Freshly hidden

‘Defence is proud to sponsor Fresh Science 2021 to help empower young researchers and bring Fresh Science to the attention of the media,” Defence, Science and Technology, via Twitter, yesterday. Just not all the media – the link was broken.

There’s more in the Mail

In Features this morning

Lisa Andrewartha (La Trobe U) on the challenges study involves for people with caring responsibilities and how to help them. This week’s piece in Contributing Editor Sally Kift’s celebrated series, Needed Now in Teaching and Learning.

plus, Angel Calderon’s (RMIT) analysis of THE rankings (look outside the top 100 for the big Australian achievers)

and Tony Peacock on the new Cooperative Research Centre P announcement – late but great (scroll down).


Jobs unis have to offer

The Fair Work Act now requires employers to give casuals a pathway to permanent employment. Unis are getting onto it

Letters are being sent to  staff setting out what the Act now requires managements to do and who qualifies (CMM April 21).

The key ones are having worked in a position for over 12 months and in a consistent pattern over the previous six.

Universities are obliged to offer casual staff  who meet the tests permanent FT or PT employment.

Peak bodies warn education visas being gamed

Providers (are) offering courses with excessively low fees and low study expectations, often designed to enable students to maximise working hours beyond what might be facilitated under their student visa”

Independent Tertiary Education Council Australia and TAFE Directors Australia jointly warn such “non-genuine onshore transfers” put institutions, who brought students involved to Australia, at risk of breaching their obligation to maintain visa standards, even after individuals had transferred to other providers.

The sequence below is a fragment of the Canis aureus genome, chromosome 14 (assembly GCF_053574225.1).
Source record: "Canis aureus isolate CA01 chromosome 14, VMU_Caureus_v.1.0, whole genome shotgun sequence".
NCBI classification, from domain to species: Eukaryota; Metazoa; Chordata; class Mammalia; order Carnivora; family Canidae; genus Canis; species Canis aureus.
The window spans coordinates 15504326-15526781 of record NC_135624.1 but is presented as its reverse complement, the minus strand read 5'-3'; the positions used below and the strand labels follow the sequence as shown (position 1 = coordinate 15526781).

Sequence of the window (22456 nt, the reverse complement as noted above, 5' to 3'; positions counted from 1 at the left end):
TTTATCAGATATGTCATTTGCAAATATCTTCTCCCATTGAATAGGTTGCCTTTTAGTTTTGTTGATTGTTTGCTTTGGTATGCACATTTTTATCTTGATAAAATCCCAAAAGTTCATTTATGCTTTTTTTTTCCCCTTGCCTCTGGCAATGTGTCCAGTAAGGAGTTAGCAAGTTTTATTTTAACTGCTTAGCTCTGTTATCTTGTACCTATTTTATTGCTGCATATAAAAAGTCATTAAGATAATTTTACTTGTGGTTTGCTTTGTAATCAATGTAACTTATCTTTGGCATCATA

Such low-cost and low-hours colleges also force quality providers to reduce fees, “leading to viability challenges and the potential of provider closure, potentially harming students and tarnishing the reputation of Australian international education at a time when the sector is trying to rebuild through and out of the pandemic”.

ITECA and TDA call on the Commonwealth Department of Education, Skills and Employment and HE and VET regulators TEQSA and ASQA to engage, “in upholding conditions for fair competition, in a market that government has created and also regulates, as well as ensuring participants in that market fulfil their designated legislated entry obligations.”

ITECA and TDA also urge the Commonwealth to engage with peak bodies and propose “policy responses” to the apparent problem.

ITECA and TDA do not refer to students by nationality however Dirk Mulder has reported an apparent trend in international enrolments of Indian students already in Australia moving to low cost courses (CMM May 21).

On your marks

And get set for the Regional Universities Network conference

RUN unis are the heart of their communities, pumping job-generating money into cities, circulating ideas that improve lives and industry and energising the next generation of leaders they educate. How they do it and what they need to do more of it is on their conference agenda.

New Super man

UniSuper announces Peter Chun starts work as CEO (via LinkedIn). There’s the usual blather about what a splendid job UniSuper does, with the required, “past performance is not an indicator of future performance” disclaimer. CMM is sure this means the fund.


Colin Simpson’s ed-tech picks

This week’s must reads and watches in education technology

Facilitating online breakout groups from Dave Cormier